The Star Spangled Sailabration
I am not a historian. I'm just a guy from Baltimore. 2012 marks the bicentennial of the war of 1812. I don't recall learning much about that war in school. I have since learned quite a bit and maybe some of it is accurate. On June 18, 1812, President James Madison signed the declaration of war against the British. The British didn't like this too much. The Brits had over 600 warships and were the most formidable force in the world at that time. On August 24, 1814 a British force led by Major General Robert Ross occupied Washington, D.C. and set fire to many public buildings. The facilities of the U.S. government, including the White House and U.S. Capitol, were largely destroyed. The Brits then set their sights on Baltimore. This is where the war turned. Baltimore is a pretty tough town, now and then. Try as they might, the Brits couldn't crack the defenses at Ft. McHenry. Francis Scott key, seeing this from a truce ship penned a poem that has since become our national anthem. When the British landed troops, they didn't fare much better. Two hundred years later we celebrated these events with a massive event. The Star Spangled Sailabration took place from June 13th to the 19th. Ships from around the world gathered to mark this date in history. The celebration was capped off by an airshow over Ft. McHenry featuring The United States Navy Blue Angels. The weather was perfect and the historic setting made this a show not to miss. The Blue Angels were joined by the US Navy FA18 Super Hornet Demo Team. The Rhino tore up the skies over Baltimore leaving a lasting impression. When the Blues took to the sky, everything stopped and all eyes were up. Many had never seen the Blue Angels perform and were amazed at the sight of them. The event may not go down in history books like the war of 1812, but the average Baltimorean will never forget the sight of the 6 blue jets streaking over the city.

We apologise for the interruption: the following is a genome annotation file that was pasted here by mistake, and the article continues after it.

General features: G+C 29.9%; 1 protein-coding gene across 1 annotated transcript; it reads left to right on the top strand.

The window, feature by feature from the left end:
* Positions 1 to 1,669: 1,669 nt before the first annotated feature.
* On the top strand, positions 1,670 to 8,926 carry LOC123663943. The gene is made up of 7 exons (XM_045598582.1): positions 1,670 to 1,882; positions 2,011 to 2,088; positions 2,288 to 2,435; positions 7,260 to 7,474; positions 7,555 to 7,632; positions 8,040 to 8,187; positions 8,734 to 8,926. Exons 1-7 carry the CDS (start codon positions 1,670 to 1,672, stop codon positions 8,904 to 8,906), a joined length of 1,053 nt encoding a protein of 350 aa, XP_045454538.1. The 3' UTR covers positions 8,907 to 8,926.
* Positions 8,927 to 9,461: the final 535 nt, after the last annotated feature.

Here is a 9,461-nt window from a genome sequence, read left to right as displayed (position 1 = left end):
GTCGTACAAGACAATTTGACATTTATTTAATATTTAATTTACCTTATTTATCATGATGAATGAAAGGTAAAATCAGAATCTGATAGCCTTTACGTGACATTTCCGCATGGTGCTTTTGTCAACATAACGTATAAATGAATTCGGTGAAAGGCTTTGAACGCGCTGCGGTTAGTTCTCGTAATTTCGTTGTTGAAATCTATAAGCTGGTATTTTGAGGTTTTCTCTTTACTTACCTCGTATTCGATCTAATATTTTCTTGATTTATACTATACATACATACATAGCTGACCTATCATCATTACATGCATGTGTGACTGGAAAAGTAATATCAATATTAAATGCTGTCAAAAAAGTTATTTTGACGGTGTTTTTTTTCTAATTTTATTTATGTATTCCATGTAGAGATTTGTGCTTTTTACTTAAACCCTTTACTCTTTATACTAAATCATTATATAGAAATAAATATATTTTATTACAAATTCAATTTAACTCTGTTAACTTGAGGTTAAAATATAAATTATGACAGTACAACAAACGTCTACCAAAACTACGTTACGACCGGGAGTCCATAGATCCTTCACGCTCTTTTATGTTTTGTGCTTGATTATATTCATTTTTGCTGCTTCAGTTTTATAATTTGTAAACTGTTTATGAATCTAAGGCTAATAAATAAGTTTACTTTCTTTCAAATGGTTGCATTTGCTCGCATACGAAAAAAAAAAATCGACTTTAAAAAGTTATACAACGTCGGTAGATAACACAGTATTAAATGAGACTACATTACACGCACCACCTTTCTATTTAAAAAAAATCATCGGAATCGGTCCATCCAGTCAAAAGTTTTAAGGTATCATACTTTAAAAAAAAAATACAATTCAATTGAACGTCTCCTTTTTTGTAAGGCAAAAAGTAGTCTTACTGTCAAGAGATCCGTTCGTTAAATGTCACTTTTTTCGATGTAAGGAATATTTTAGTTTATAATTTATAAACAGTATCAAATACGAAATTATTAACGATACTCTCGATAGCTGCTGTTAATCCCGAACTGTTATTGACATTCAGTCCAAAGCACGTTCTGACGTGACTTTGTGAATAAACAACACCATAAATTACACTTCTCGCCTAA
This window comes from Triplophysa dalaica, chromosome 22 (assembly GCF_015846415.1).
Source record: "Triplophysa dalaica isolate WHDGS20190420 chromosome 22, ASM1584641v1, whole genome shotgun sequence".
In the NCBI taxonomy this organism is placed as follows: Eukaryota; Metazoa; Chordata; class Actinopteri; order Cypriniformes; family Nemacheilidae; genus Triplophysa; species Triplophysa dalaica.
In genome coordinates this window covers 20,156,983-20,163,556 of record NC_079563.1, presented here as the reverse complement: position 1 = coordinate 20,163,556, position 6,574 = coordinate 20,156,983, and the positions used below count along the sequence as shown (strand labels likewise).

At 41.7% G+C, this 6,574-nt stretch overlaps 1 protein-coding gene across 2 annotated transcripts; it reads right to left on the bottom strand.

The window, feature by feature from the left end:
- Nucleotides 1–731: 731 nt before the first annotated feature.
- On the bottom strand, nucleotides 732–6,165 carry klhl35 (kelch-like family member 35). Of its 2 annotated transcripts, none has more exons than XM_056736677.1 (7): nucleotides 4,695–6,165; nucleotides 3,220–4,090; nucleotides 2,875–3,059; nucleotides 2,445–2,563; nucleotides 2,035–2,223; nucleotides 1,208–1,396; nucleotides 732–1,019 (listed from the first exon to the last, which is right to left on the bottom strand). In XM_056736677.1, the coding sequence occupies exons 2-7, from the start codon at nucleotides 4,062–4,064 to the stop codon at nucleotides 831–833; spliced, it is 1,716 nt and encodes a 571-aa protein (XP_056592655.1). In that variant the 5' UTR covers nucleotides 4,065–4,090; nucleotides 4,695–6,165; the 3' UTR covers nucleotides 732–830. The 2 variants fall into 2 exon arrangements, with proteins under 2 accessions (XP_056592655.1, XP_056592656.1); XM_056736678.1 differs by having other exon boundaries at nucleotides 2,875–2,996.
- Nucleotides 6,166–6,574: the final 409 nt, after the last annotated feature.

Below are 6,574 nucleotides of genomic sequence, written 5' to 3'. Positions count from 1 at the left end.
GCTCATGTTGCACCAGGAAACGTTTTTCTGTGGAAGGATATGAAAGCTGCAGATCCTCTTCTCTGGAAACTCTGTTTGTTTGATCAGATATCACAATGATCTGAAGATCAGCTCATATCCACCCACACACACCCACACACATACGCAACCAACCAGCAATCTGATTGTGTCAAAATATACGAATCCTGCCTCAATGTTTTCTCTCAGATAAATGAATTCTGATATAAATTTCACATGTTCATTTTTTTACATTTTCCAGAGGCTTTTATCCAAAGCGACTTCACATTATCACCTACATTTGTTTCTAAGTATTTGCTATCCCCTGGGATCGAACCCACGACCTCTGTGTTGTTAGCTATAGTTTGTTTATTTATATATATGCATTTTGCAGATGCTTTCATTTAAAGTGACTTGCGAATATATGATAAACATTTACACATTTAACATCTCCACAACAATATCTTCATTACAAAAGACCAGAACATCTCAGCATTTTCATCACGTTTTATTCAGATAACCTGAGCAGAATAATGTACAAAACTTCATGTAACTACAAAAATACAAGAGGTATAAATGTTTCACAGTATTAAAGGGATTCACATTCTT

Story and Photos by Mike Sherba